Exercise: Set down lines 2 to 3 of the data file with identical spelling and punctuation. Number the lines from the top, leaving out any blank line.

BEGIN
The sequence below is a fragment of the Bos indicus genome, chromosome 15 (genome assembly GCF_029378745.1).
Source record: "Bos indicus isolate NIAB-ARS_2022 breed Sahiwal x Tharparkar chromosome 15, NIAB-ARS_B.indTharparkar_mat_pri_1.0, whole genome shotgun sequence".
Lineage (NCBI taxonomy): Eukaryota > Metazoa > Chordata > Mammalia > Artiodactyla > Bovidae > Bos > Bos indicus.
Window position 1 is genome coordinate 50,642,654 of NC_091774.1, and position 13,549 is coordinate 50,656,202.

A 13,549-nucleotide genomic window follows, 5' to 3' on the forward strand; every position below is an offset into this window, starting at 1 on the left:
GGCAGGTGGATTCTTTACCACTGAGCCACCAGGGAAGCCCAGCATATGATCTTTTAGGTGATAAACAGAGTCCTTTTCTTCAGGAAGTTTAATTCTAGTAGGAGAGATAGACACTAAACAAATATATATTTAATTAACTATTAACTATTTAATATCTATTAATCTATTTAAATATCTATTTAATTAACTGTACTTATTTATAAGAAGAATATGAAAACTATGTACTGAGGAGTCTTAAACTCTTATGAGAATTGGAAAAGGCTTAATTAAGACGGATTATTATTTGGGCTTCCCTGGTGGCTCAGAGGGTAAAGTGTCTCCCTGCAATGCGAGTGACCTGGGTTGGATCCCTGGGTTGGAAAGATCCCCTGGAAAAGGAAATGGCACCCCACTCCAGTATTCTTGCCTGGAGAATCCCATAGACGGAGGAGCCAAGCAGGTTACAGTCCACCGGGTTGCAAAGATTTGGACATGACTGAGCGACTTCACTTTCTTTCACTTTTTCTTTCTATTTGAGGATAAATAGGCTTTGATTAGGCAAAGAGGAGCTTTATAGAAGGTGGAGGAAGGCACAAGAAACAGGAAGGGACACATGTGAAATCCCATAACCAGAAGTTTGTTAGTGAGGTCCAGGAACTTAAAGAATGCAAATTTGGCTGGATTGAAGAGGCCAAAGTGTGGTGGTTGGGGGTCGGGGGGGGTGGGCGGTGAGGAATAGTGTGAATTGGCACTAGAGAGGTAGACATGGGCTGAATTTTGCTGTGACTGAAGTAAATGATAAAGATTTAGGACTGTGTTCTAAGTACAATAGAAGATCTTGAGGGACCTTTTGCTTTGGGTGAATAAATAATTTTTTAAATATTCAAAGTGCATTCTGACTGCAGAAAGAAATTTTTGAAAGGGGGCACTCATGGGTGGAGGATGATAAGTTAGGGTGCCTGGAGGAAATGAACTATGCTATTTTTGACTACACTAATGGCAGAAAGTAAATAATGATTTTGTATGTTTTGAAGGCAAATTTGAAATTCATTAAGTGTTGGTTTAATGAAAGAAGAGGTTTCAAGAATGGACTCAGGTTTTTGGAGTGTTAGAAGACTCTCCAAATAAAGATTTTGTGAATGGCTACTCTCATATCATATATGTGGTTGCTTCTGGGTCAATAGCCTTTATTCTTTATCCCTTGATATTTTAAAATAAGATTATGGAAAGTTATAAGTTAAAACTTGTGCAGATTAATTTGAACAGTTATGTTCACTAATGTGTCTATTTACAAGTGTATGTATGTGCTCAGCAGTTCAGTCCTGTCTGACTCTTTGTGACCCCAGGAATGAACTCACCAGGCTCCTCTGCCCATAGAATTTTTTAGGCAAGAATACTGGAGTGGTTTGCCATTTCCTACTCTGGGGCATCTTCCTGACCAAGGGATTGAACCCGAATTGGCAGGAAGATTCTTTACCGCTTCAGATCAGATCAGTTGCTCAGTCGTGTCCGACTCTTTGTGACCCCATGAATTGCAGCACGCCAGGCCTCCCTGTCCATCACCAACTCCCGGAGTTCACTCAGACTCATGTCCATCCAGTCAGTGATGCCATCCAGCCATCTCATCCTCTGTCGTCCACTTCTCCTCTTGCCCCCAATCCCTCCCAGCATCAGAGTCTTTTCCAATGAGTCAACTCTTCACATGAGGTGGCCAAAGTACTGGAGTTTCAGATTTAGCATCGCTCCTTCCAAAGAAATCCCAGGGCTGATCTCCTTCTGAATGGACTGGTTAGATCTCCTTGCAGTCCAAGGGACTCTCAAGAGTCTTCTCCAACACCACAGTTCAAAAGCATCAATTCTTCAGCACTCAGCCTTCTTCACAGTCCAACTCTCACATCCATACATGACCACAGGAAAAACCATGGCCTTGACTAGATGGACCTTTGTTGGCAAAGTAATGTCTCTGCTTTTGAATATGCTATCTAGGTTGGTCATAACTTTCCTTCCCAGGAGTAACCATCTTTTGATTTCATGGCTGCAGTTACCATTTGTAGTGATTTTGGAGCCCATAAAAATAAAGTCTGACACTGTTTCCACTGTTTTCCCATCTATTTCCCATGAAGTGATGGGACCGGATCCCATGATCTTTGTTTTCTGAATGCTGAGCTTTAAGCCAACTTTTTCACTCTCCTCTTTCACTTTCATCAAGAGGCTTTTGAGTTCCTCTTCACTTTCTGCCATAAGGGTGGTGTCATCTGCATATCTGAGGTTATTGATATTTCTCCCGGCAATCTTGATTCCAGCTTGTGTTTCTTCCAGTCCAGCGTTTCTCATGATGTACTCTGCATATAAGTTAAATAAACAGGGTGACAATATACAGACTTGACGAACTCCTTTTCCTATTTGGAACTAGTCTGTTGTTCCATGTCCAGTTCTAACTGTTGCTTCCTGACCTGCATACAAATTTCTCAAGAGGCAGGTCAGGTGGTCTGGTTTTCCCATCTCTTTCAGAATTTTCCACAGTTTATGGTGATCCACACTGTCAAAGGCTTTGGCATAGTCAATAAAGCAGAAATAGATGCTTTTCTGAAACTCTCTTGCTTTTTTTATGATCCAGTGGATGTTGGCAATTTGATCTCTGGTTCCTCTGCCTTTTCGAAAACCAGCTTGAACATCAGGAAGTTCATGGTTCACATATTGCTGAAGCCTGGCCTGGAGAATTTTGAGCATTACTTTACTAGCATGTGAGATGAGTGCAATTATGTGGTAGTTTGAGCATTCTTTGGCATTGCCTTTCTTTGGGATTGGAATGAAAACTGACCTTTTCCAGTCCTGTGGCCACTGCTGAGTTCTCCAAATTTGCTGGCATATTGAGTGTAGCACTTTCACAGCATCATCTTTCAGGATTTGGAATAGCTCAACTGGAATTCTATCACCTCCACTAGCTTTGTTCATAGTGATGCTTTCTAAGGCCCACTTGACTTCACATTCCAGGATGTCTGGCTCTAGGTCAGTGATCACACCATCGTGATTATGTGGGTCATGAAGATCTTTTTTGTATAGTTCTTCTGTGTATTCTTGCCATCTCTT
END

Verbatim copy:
Source record: "Bos indicus isolate NIAB-ARS_2022 breed Sahiwal x Tharparkar chromosome 15, NIAB-ARS_B.indTharparkar_mat_pri_1.0, whole genome shotgun sequence".
Lineage (NCBI taxonomy): Eukaryota > Metazoa > Chordata > Mammalia > Artiodactyla > Bovidae > Bos > Bos indicus.